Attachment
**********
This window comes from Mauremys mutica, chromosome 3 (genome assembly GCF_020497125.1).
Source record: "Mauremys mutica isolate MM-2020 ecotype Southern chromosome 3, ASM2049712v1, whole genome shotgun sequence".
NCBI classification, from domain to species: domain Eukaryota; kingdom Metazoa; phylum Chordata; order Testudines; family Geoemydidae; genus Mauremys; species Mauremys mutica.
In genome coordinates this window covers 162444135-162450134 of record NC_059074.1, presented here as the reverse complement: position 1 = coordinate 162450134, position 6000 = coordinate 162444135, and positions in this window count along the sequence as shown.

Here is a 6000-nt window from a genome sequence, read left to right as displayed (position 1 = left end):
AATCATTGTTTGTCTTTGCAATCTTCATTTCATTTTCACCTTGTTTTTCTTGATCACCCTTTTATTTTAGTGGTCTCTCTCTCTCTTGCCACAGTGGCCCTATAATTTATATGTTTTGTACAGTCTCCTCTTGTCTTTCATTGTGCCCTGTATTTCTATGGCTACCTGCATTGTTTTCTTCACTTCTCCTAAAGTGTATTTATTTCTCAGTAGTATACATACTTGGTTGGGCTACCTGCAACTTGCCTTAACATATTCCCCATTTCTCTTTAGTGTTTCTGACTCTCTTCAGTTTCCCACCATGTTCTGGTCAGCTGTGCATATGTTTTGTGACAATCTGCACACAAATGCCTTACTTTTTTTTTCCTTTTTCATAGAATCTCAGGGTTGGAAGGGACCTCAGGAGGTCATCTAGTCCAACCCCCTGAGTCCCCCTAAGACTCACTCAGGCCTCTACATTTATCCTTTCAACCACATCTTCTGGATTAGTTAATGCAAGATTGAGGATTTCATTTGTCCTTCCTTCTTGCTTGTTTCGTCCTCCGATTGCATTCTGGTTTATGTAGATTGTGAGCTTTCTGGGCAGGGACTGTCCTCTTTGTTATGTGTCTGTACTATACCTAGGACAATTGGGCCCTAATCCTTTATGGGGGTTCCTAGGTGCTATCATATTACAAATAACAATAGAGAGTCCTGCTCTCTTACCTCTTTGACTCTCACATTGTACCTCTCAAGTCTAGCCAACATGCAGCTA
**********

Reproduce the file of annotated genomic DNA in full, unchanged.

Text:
This window comes from Mauremys mutica, chromosome 3 (genome assembly GCF_020497125.1).
Source record: "Mauremys mutica isolate MM-2020 ecotype Southern chromosome 3, ASM2049712v1, whole genome shotgun sequence".
NCBI classification, from domain to species: domain Eukaryota; kingdom Metazoa; phylum Chordata; order Testudines; family Geoemydidae; genus Mauremys; species Mauremys mutica.
In genome coordinates this window covers 162444135-162450134 of record NC_059074.1, presented here as the reverse complement: position 1 = coordinate 162450134, position 6000 = coordinate 162444135, and positions in this window count along the sequence as shown.

Here is a 6000-nt window from a genome sequence, read left to right as displayed (position 1 = left end):
AATCATTGTTTGTCTTTGCAATCTTCATTTCATTTTCACCTTGTTTTTCTTGATCACCCTTTTATTTTAGTGGTCTCTCTCTCTCTTGCCACAGTGGCCCTATAATTTATATGTTTTGTACAGTCTCCTCTTGTCTTTCATTGTGCCCTGTATTTCTATGGCTACCTGCATTGTTTTCTTCACTTCTCCTAAAGTGTATTTATTTCTCAGTAGTATACATACTTGGTTGGGCTACCTGCAACTTGCCTTAACATATTCCCCATTTCTCTTTAGTGTTTCTGACTCTCTTCAGTTTCCCACCATGTTCTGGTCAGCTGTGCATATGTTTTGTGACAATCTGCACACAAATGCCTTACTTTTTTTTTCCTTTTTCATAGAATCTCAGGGTTGGAAGGGACCTCAGGAGGTCATCTAGTCCAACCCCCTGAGTCCCCCTAAGACTCACTCAGGCCTCTACATTTATCCTTTCAACCACATCTTCTGGATTAGTTAATGCAAGATTGAGGATTTCATTTGTCCTTCCTTCTTGCTTGTTTCGTCCTCCGATTGCATTCTGGTTTATGTAGATTGTGAGCTTTCTGGGCAGGGACTGTCCTCTTTGTTATGTGTCTGTACTATACCTAGGACAATTGGGCCCTAATCCTTTATGGGGGTTCCTAGGTGCTATCATATTACAAATAACAATAGAGAGTCCTGCTCTCTTACCTCTTTGACTCTCACATTGTACCTCTCAAGTCTAGCCAACATGCAGCTA